Actualité création : Les 9, 10 et 11 juin prochains, une série de conférences sera organisée à Marseille autour de Li Edelkoort et son manifeste pour réinventer la mode à propos duquel viendra débattre une quinzaine d'intervenants. (#697120)
Come admire lightness-inspired design objects and some of Rado's latest standout timepieces at the Rado Gallery in Basel "Designing Lightness" curated by Lidewij Edelkoort for Rado.Exhibition Designing Lightness by Lidewij Edelkoort Open from March 17 – 21, 2016, 10 a.m. to 3 p.m. Graf & Schelble Art Gallery, Spalenvorstadt 14 4051 Basel, Switzerland
“Following the death of fashion is the emancipation of everything - not just in fashion, but in all disciplines of life as we free ourselves from the past and finally move into the 21st century, and begin to ask ourselves why we do things the wa
Bucear en el futuro es un ejercicio creativo y antropológico. Algo mucho más abstracto que perseguir tendencias con un cazamariposas. La holandesa Lidewij Edelkoort lleva años prediciendo movimientos sociales e informando de ellos a su cartera de clientes. De Prada a Inditex. Todos leen con atención sus informes. Saben, por experiencia, que el tiempo (y …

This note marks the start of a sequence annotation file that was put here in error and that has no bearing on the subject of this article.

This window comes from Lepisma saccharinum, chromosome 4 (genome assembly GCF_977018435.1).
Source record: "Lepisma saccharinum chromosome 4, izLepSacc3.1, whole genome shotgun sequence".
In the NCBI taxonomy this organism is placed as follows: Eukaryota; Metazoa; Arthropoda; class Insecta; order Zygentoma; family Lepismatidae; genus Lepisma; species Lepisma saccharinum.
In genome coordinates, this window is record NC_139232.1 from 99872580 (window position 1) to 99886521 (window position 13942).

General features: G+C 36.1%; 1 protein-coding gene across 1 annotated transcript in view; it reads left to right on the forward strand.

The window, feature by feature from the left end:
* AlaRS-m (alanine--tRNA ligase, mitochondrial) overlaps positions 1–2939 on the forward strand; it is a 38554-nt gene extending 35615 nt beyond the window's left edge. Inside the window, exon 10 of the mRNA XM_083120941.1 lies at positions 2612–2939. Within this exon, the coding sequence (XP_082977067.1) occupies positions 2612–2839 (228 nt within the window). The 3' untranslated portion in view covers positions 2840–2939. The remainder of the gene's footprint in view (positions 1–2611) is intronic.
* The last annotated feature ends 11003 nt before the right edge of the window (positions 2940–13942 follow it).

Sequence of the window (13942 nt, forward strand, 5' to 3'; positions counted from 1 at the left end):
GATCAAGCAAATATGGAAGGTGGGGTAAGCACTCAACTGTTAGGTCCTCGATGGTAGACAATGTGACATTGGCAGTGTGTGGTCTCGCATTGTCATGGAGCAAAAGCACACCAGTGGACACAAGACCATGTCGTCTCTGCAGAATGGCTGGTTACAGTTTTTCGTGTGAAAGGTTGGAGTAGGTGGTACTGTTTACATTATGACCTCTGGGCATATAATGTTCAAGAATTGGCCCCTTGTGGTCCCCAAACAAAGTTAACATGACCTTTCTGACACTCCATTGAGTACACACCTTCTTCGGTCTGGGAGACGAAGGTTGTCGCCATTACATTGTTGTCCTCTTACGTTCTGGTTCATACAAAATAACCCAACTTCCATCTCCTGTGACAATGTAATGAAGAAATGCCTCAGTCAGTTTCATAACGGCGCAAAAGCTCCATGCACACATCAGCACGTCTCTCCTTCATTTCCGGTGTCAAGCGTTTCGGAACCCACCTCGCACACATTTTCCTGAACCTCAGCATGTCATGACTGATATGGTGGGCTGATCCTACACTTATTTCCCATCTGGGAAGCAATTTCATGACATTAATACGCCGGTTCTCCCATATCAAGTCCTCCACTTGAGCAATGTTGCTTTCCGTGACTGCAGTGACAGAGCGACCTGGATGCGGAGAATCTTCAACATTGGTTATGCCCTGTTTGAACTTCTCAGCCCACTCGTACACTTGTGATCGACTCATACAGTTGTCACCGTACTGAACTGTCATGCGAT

Yesterday, we went inside the minds of some major design influencers: trend forecaster Li Edelkoort, “design houdini” Patrick Jouin, and Kohler creative director Tristan Butterfield, who said, “The idea that design can change lives and cause emotions is making me feel right at home.” Here’s a recap of the ideas that have you buzzing—and a slideshow of a few faces leading the pack. Edelkoort's trend report was expansive—tackling everything from the significance of roundness taking over design, to "tender" colors and sophistication in glass and ceramics, to the Circus theme evident in Lee Broom's Department Store installation in Milan. There was a lot of information—could you keep up? Take our quiz as a refresher. Throughout the afternoon activities (golf, walking tours, chocolate tasting, spa treatments), designers seemed universally impressed by the work of Patrick Jouin, coincidentally one of the sweetest (and youngest) Interior Design Hall of Fame members (not that we'd ever play favorites, of course). Jouin spoke on the importance of timeless materials to his firm's work, including plaster, metal, glass, stone, earth, leather and fabric. "I was dipped, like a tea bag, in technology, however," he notes. He also described how he's learned to use wood in the same way as we've been using plastic, prompting the statement: "We’ll be able to live without using plastic in the future." Tristan Butterfield, creative director of Kohler, demonstrated how the company uses its marketing assets to explain the emotional and physical responses to a product. Launch videos for the Karbon faucet, Numi toilet, and DTV+ shower system "still give me chills," he says. Butterfield also welcomed artist Beth Lipman, an artist-in-residence at Kohler, to the stage. Lipman spoke on how the Kohler foundry has empowered her work, driving home a closing remark from Interior Design editor in chief Cindy Allen: "That's why it's a design affair: we are falling in love again and again." > See more from the event
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